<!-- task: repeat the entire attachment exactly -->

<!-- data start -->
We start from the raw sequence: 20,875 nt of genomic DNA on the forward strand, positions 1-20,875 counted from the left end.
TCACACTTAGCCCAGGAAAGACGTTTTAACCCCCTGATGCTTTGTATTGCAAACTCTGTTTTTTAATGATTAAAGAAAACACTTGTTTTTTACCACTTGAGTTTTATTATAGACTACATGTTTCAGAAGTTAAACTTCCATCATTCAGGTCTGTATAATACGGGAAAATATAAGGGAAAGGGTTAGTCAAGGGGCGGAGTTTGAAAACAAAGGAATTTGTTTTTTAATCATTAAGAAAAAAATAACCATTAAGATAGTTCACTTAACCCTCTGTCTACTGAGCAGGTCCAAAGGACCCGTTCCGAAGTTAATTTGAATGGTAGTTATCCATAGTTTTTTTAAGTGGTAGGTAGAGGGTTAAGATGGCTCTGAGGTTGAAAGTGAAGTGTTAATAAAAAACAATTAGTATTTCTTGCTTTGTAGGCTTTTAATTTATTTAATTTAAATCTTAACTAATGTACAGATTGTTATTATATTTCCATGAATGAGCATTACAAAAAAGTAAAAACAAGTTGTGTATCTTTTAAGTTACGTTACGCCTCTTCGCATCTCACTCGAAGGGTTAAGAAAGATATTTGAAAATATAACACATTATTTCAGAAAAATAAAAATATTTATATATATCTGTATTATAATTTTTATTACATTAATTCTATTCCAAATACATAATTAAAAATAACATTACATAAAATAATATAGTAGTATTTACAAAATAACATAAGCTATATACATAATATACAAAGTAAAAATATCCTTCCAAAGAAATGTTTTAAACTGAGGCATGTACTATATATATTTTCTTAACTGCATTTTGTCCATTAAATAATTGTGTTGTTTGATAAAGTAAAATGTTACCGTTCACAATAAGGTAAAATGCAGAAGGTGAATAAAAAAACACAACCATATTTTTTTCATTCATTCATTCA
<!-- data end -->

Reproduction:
We start from the raw sequence: 20,875 nt of genomic DNA on the forward strand, positions 1-20,875 counted from the left end.
TCACACTTAGCCCAGGAAAGACGTTTTAACCCCCTGATGCTTTGTATTGCAAACTCTGTTTTTTAATGATTAAAGAAAACACTTGTTTTTTACCACTTGAGTTTTATTATAGACTACATGTTTCAGAAGTTAAACTTCCATCATTCAGGTCTGTATAATACGGGAAAATATAAGGGAAAGGGTTAGTCAAGGGGCGGAGTTTGAAAACAAAGGAATTTGTTTTTTAATCATTAAGAAAAAAATAACCATTAAGATAGTTCACTTAACCCTCTGTCTACTGAGCAGGTCCAAAGGACCCGTTCCGAAGTTAATTTGAATGGTAGTTATCCATAGTTTTTTTAAGTGGTAGGTAGAGGGTTAAGATGGCTCTGAGGTTGAAAGTGAAGTGTTAATAAAAAACAATTAGTATTTCTTGCTTTGTAGGCTTTTAATTTATTTAATTTAAATCTTAACTAATGTACAGATTGTTATTATATTTCCATGAATGAGCATTACAAAAAAGTAAAAACAAGTTGTGTATCTTTTAAGTTACGTTACGCCTCTTCGCATCTCACTCGAAGGGTTAAGAAAGATATTTGAAAATATAACACATTATTTCAGAAAAATAAAAATATTTATATATATCTGTATTATAATTTTTATTACATTAATTCTATTCCAAATACATAATTAAAAATAACATTACATAAAATAATATAGTAGTATTTACAAAATAACATAAGCTATATACATAATATACAAAGTAAAAATATCCTTCCAAAGAAATGTTTTAAACTGAGGCATGTACTATATATATTTTCTTAACTGCATTTTGTCCATTAAATAATTGTGTTGTTTGATAAAGTAAAATGTTACCGTTCACAATAAGGTAAAATGCAGAAGGTGAATAAAAAAACACAACCATATTTTTTTCATTCATTCATTCA